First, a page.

Resolving this problem involved migrating much of the script code to Visual Basic (VB) COM classes. This setup removed the ASP compilation issues and the application then performed well consistently because the fewer lines of ASP code either stayed in the cache or, when reloaded, the fewer lines of code took less time to load. The code in the COM classes doesn’t require compiling each time the page loads because VB compiled the code into an executable file. The COM classes also provided objects that were easy to reuse, effectively reducing a maintenance problem that hadn’t occurred yet but would in the future.

Planning


When you’re troubleshooting Web application problems, examine the application’s basic elements to ensure that the most obvious—but often overlooked—design mistakes aren’t a contributing factor.

First, carefully design your database, making sure that it includes the proper primary and foreign keys, indexes, and constraints and triggers. I prefer designs that are based on entity relationship diagrams in which the entities are objects modeled on business objects. Overlooking the design step or taking shortcuts in good database design leads to problems such as the first one I described in this article. For more information about database design issues, check out Ron Soukup and Kalen Delaney, Inside Microsoft SQL Server 7.0 (Microsoft Press, 1999); Michael Otey and Paul Conte, SQL Server 7 Developer’s Guide (Osborne/McGraw-Hill, 1999); and Ken Spencer, et al., Programming Visual InterDev 6.0 (Microsoft Press, 1999).

Second, test your application. You should use tools such as SQL Sever Query Analyzer to test your SQL code. Then use tools such as SQL Profiler to monitor how the SQL code is performing. SQL Server and ADO behave differently depending on the type of queries you send to the database. For instance, SQL Profiler will show that executing a stored procedure with the Exec statement is a different process from executing the same stored procedure with the ADO Command object’s Execute method with the command type parameter set to indicate a stored procedure. Using Exec sends the stored procedure to SQL Server as a dynamic SQL statement, whereas using ADO’s Execute method invokes a remote procedure call (RPC).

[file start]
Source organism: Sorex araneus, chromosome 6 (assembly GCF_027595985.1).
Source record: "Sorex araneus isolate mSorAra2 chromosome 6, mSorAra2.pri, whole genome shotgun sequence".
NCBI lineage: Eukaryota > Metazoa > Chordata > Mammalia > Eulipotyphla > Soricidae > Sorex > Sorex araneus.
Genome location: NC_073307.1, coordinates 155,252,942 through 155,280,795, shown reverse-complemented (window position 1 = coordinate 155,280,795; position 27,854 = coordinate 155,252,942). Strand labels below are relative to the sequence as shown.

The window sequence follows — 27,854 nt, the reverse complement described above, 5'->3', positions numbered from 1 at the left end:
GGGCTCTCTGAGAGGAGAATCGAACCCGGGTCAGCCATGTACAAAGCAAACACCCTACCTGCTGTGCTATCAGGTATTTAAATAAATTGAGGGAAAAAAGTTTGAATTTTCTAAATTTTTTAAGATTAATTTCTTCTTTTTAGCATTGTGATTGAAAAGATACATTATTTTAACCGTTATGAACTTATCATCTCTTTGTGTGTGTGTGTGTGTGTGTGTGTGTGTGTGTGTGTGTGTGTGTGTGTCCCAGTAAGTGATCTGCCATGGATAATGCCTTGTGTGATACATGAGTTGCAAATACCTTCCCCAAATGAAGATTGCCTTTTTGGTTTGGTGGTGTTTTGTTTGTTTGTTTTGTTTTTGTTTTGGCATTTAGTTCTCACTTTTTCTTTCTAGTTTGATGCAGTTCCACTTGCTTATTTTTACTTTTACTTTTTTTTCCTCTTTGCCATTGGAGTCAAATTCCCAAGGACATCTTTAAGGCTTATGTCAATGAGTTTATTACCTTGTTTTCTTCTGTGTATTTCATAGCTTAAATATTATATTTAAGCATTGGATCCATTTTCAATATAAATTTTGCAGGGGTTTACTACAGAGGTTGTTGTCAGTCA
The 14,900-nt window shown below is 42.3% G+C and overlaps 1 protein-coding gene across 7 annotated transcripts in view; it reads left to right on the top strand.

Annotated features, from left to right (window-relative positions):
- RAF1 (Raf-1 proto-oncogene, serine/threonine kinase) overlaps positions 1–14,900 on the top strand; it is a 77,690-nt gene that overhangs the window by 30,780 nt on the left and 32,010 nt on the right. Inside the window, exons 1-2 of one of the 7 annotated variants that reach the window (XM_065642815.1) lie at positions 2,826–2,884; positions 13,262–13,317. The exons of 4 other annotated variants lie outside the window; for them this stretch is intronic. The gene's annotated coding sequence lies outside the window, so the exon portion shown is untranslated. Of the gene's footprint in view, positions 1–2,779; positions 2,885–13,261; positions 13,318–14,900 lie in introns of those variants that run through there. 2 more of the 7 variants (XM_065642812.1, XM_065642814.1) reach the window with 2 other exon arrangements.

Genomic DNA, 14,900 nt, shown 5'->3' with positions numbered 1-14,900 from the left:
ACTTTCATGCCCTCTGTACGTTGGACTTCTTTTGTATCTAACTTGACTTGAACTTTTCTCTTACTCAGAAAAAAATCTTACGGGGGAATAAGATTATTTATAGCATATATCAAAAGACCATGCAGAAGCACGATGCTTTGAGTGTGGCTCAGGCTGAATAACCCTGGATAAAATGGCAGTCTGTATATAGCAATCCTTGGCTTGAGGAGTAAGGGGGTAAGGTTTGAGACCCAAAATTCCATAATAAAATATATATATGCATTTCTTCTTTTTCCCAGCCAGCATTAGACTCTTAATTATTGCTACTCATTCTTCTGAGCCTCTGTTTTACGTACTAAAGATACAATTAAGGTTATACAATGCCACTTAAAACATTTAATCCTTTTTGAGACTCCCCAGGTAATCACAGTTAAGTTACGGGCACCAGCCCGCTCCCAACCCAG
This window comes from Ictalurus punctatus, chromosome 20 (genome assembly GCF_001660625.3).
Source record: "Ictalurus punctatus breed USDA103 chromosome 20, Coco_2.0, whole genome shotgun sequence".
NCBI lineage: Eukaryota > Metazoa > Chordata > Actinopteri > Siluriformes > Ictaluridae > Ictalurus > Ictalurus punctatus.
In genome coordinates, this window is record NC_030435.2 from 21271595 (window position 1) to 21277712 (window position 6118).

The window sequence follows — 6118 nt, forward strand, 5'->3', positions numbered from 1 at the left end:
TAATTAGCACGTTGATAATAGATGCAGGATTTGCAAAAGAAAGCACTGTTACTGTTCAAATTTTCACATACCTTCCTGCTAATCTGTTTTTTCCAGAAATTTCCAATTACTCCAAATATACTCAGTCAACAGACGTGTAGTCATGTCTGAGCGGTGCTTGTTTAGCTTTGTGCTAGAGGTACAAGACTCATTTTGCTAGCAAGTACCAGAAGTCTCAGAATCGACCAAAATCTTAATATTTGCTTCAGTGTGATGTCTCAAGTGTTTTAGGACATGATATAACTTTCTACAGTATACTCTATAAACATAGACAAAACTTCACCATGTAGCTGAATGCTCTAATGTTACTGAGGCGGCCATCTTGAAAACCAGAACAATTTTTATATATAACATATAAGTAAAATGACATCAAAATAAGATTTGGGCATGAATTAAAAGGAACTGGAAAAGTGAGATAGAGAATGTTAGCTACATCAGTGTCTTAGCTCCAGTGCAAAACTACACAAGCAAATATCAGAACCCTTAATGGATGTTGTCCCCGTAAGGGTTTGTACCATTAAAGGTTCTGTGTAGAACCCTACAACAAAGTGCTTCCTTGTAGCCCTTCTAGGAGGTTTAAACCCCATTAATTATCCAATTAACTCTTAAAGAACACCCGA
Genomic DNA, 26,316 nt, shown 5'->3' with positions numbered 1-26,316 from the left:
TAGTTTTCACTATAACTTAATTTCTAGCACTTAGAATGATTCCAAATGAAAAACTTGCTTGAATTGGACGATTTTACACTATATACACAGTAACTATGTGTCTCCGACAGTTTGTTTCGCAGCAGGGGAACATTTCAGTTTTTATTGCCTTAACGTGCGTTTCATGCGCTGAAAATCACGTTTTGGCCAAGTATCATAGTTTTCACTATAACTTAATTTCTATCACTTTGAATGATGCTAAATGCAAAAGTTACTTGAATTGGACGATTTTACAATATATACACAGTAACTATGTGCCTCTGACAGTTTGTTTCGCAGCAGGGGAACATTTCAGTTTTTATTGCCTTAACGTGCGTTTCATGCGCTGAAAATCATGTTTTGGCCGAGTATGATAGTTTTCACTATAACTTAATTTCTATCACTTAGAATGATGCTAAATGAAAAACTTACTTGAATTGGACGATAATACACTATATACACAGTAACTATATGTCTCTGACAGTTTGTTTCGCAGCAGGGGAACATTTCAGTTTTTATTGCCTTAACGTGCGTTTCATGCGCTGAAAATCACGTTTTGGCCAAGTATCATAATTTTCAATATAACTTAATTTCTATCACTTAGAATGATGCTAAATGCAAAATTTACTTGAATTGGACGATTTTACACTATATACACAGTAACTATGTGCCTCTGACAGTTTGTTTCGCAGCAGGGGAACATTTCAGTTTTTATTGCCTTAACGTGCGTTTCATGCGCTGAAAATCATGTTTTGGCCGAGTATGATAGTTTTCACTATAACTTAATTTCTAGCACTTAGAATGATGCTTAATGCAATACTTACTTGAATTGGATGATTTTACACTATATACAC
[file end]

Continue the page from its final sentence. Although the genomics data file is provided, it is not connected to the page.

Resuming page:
Test the application early in the prototype stage and at various points in the development process so that you can find code or setup problems and fix them before you base an entire application on a bad design. You can solve application problems more quickly and less expensively early in the development process than after the application is in production.

Third, use a tool (such as the Web Application Stress Tool from Microsoft, which you can find at http://homer.rte.microsoft.com) that runs your application under load for a certain time period so that you can monitor the server and watch for performance problems associated with IIS, COM+, or Microsoft Transaction Server (MTS) and SQL Server. Some systems such as SQL Server require running with a load to let the system conduct self-tuning. After the Web site has run for some time and the automatic tuning process is finished, you can tune each of the IIS, COM+, and MTS components to improve performance. After you’ve finished tuning, you can put your application into production.

Cover the Basics


Although many of the tips in this article are common-sense practices, I’m surprised at how often people overlook them. For example, prototype testing is a well-known technique for finding problems early in the application development cycle, but many people don’t use it. The first step in any successful project, including Web application design, is ensuring that the basic elements are covered.